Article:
Sep 21, 2010

Any engineer looking for a Lo-Fi tool to add to their bag of tricks at a retro price should check out iZotope’s Vinyl plugin. As the name suggests, it simulates the unique sonic characteristics imparted by a variety of record players. With lots of parameters to tweak and plenty of vibe, this FREE plugin is great for adding some old school sound to your samples, drum buss or entire mix.

Vinyl features a large variety of controls to play with, each of them recreating one of the many quirks you would hear if your signal were coming from a record player. Faders on the plugin allow control over the level of mechanical noise and electrical noise, as well as the amount of wear on the record – which adds filtering and distortion. You can simulate the sound of a dusty or scratched record – you can even control the amount of dust and the number of scratches. The most interesting feature is the warp model selector, which has four options that determine whether the record was just warped in one spot or all the way around. Warp depth will adjust the intensity of warping and the accompanying shifts in pitch. One downside is that the warp model and warp depth parameters will only function in AudioSuite and DirectX versions of the plugin. However, it is possible to change these settings in RTAS and VST by selecting different presets and tweaking the other parameters to your liking. Vinyl also has controls for input and output gain, and the option to collapse a stereo signal to mono. Finally, you can choose between three RPM settings and select what era the record player you are simulating is from, ranging from a 1930’s turntable to a present day model.

The plugin added a believable and pleasingly vintage sound to everything I tried it on. Drums became old school, vocals had soul, and acoustic guitars were more worn in. It’s easy to get carried away though, Vinyl sounds best when used sparingly as an effect on one or two tracks. Personally, my favorite use for it is on piano tracks: the sound is warm and vintage without sounding like you’re listening to it over the telephone. Users will notice the absence of low end once you start dialing back the year of the record player, and adjusting the “wear” control will gradually smooth out and then start rolling off the highs. Despite the numerous parameters that Vinyl lets you adjust, the one thing I wish I had more control over is the scratch setting. While you can choose how many scratches are on the record, their spacing relative to each other is random, and they will repeat according to the RPM you have selected. The timing of the scratches might be representative of an actual record player, but the result isn’t always musical and can be frustrating if you are trying to vibe up a sample and want the scratches placed precisely. A handy way to start exploring the sonic options available with this plugin is to choose one of the numerous presets, such as “left on the stove” or “bad and beautiful for drums,” then tweaking the controls to get it just right.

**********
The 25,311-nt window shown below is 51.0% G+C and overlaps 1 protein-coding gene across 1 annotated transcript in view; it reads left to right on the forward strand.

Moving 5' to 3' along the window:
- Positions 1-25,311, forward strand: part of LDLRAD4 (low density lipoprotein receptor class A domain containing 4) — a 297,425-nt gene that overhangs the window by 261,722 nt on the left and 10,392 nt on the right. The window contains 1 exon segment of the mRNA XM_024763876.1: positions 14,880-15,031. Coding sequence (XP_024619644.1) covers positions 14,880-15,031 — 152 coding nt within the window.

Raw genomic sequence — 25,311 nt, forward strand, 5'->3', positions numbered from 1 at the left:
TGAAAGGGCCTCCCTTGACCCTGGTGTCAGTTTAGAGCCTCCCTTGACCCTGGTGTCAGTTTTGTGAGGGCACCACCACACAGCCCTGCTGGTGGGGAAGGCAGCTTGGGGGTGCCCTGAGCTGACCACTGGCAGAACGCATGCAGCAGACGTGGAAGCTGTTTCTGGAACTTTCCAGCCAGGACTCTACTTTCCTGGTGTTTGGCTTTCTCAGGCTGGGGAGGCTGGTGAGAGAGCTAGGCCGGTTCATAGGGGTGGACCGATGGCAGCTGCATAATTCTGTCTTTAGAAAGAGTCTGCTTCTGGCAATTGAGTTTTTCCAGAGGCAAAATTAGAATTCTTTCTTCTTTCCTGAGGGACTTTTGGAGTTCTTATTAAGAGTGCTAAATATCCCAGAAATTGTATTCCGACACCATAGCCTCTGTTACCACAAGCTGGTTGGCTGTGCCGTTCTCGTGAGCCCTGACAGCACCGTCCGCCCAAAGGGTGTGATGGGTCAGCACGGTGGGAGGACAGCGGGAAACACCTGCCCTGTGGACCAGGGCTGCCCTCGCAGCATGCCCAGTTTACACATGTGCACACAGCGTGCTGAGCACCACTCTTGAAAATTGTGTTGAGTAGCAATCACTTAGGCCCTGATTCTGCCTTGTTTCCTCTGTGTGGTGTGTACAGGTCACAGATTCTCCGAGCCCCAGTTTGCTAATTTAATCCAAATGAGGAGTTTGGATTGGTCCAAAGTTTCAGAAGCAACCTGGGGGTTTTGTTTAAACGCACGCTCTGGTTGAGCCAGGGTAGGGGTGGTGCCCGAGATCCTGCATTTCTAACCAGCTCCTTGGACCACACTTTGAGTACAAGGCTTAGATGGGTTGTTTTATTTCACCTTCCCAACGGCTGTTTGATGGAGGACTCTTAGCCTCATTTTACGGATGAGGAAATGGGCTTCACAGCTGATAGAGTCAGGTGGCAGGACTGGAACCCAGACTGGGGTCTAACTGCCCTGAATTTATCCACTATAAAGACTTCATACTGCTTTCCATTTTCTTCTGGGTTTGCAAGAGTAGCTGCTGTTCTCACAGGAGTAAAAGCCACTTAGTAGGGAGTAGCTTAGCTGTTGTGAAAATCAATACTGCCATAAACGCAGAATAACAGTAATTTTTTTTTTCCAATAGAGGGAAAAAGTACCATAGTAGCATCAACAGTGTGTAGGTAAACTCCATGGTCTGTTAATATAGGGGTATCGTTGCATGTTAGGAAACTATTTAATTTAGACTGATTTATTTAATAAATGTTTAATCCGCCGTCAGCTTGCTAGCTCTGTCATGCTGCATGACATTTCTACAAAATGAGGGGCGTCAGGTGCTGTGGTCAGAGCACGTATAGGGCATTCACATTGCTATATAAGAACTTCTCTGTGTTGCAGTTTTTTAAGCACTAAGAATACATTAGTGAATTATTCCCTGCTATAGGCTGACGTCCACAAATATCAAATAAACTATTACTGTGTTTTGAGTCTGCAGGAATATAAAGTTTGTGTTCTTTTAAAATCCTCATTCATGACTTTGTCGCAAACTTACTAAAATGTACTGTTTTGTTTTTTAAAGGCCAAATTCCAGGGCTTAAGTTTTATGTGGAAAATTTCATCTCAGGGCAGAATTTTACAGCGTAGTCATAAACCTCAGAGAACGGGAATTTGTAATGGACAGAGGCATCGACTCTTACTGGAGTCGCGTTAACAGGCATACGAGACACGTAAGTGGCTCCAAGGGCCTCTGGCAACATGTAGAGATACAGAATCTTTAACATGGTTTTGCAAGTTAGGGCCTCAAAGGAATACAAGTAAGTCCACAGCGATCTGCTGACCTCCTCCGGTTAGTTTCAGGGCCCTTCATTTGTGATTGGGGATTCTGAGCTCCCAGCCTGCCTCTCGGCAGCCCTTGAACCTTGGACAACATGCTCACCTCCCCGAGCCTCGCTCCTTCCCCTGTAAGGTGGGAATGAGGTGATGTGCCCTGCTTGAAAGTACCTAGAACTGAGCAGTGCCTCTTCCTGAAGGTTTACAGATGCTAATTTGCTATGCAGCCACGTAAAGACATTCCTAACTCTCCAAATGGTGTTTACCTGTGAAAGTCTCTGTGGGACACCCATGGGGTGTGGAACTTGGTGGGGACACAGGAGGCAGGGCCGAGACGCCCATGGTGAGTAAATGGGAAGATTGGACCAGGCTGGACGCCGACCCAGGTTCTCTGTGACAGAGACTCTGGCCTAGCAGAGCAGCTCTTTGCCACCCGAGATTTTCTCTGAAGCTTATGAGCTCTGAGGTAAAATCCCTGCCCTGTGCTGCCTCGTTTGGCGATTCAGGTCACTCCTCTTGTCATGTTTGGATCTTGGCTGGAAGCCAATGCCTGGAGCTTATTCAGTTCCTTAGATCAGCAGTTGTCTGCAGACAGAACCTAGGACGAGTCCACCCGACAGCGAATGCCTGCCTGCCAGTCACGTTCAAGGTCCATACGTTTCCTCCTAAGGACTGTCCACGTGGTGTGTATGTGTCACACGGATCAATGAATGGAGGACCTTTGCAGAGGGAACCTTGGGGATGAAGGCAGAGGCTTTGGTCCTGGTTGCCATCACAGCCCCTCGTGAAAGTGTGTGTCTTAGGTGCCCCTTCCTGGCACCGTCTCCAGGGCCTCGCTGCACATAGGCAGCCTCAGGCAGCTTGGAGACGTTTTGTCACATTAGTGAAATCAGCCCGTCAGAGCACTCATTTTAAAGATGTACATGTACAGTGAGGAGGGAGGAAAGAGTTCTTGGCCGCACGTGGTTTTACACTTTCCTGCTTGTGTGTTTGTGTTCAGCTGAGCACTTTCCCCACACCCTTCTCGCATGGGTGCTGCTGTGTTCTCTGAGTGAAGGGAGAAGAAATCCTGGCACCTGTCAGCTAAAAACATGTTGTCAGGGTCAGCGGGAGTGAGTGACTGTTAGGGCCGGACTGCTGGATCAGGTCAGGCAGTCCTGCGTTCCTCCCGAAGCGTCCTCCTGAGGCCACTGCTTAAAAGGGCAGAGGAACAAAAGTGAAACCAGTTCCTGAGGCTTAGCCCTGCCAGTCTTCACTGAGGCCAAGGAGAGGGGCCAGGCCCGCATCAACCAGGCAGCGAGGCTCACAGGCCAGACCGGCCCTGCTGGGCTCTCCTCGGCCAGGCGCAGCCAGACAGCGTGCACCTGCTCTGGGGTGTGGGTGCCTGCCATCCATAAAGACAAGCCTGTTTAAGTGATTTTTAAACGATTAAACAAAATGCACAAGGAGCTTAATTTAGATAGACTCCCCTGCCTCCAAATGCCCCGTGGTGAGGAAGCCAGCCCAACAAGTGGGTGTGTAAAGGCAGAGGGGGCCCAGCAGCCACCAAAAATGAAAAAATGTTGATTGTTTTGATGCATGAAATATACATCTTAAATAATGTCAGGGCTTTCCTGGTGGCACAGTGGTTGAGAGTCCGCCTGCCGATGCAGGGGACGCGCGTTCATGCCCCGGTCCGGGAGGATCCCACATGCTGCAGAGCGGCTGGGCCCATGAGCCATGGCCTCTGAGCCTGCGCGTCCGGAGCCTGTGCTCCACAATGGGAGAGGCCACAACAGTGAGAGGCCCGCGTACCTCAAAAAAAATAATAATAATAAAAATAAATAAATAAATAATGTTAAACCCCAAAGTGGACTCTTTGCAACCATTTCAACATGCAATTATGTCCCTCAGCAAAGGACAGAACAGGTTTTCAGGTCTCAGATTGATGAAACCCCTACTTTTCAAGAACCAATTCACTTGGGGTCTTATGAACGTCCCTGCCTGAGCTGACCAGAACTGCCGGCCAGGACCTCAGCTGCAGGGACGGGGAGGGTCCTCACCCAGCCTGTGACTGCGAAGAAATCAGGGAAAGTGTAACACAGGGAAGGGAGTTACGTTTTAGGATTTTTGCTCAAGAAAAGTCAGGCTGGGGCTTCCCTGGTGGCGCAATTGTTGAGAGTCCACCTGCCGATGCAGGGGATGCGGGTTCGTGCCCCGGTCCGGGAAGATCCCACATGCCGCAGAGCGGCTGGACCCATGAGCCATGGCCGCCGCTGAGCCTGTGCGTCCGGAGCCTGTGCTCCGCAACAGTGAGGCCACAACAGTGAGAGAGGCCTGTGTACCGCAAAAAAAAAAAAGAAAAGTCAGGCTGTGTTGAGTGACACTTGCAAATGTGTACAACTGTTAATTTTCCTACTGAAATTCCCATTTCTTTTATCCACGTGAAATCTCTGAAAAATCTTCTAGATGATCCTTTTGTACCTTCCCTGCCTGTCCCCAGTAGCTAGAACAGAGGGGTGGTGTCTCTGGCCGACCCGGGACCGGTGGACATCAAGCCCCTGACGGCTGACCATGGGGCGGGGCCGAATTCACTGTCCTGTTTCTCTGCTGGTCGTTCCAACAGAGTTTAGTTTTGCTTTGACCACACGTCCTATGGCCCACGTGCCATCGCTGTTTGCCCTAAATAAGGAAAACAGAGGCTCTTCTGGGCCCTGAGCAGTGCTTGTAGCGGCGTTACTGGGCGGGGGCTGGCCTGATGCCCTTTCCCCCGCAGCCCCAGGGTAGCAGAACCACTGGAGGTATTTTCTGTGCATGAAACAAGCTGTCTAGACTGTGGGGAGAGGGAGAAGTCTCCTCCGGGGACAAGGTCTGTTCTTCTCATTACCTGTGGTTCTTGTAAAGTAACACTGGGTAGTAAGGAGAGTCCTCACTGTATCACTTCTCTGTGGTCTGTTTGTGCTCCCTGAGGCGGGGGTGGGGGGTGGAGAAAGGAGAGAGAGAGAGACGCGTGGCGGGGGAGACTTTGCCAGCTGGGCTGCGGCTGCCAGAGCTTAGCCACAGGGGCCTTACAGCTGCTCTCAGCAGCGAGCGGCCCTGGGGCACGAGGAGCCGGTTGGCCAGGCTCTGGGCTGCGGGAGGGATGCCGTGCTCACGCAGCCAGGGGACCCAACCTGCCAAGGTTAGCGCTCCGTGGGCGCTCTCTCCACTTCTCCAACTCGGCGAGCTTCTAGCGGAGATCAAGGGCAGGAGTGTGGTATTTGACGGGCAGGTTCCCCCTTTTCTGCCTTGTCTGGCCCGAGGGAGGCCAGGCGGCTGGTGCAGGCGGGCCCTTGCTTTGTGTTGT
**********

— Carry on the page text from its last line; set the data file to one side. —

Vinyl is easy to use and it lives up to it’s name; when applied in moderation it can provide some extra vibe to your recordings. It may not be perfect for every situation, but it’s a great tool to have in your back pocket, and you can’t beat the price. To download Vinyl and get information about other iZotope plugins, check out www.iZotope.com. There’s also a handy quick-start guide with details on how to use each of the controls here.

by Mike Bauer

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